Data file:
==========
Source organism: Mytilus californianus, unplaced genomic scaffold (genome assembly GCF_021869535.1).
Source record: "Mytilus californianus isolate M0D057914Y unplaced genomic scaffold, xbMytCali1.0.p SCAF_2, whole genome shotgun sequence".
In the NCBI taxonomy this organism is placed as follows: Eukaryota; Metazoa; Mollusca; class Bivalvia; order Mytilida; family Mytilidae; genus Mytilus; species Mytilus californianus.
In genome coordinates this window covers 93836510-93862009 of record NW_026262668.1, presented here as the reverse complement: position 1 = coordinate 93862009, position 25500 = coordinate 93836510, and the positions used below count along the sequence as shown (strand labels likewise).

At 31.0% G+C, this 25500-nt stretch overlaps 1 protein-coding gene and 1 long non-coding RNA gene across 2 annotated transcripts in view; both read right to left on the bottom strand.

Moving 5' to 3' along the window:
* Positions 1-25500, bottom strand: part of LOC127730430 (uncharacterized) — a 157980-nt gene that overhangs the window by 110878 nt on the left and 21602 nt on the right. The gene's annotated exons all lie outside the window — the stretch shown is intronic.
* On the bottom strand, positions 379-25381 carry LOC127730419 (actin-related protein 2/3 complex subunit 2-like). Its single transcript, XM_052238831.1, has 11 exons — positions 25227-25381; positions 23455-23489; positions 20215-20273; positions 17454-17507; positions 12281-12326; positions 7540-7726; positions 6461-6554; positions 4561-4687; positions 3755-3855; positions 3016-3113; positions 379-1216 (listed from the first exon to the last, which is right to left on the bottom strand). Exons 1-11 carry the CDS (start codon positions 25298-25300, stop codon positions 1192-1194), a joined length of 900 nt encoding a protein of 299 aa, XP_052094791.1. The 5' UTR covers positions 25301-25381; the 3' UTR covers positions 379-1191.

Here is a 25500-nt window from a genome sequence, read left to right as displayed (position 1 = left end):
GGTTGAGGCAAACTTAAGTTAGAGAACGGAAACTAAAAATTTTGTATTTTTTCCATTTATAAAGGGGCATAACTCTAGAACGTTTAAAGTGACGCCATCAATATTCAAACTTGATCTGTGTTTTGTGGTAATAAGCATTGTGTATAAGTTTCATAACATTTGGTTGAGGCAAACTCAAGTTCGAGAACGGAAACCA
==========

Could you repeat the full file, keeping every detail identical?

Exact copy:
Source organism: Mytilus californianus, unplaced genomic scaffold (genome assembly GCF_021869535.1).
Source record: "Mytilus californianus isolate M0D057914Y unplaced genomic scaffold, xbMytCali1.0.p SCAF_2, whole genome shotgun sequence".
In the NCBI taxonomy this organism is placed as follows: Eukaryota; Metazoa; Mollusca; class Bivalvia; order Mytilida; family Mytilidae; genus Mytilus; species Mytilus californianus.
In genome coordinates this window covers 93836510-93862009 of record NW_026262668.1, presented here as the reverse complement: position 1 = coordinate 93862009, position 25500 = coordinate 93836510, and the positions used below count along the sequence as shown (strand labels likewise).

At 31.0% G+C, this 25500-nt stretch overlaps 1 protein-coding gene and 1 long non-coding RNA gene across 2 annotated transcripts in view; both read right to left on the bottom strand.

Moving 5' to 3' along the window:
* Positions 1-25500, bottom strand: part of LOC127730430 (uncharacterized) — a 157980-nt gene that overhangs the window by 110878 nt on the left and 21602 nt on the right. The gene's annotated exons all lie outside the window — the stretch shown is intronic.
* On the bottom strand, positions 379-25381 carry LOC127730419 (actin-related protein 2/3 complex subunit 2-like). Its single transcript, XM_052238831.1, has 11 exons — positions 25227-25381; positions 23455-23489; positions 20215-20273; positions 17454-17507; positions 12281-12326; positions 7540-7726; positions 6461-6554; positions 4561-4687; positions 3755-3855; positions 3016-3113; positions 379-1216 (listed from the first exon to the last, which is right to left on the bottom strand). Exons 1-11 carry the CDS (start codon positions 25298-25300, stop codon positions 1192-1194), a joined length of 900 nt encoding a protein of 299 aa, XP_052094791.1. The 5' UTR covers positions 25301-25381; the 3' UTR covers positions 379-1191.

Here is a 25500-nt window from a genome sequence, read left to right as displayed (position 1 = left end):
GGTTGAGGCAAACTTAAGTTAGAGAACGGAAACTAAAAATTTTGTATTTTTTCCATTTATAAAGGGGCATAACTCTAGAACGTTTAAAGTGACGCCATCAATATTCAAACTTGATCTGTGTTTTGTGGTAATAAGCATTGTGTATAAGTTTCATAACATTTGGTTGAGGCAAACTCAAGTTCGAGAACGGAAACCA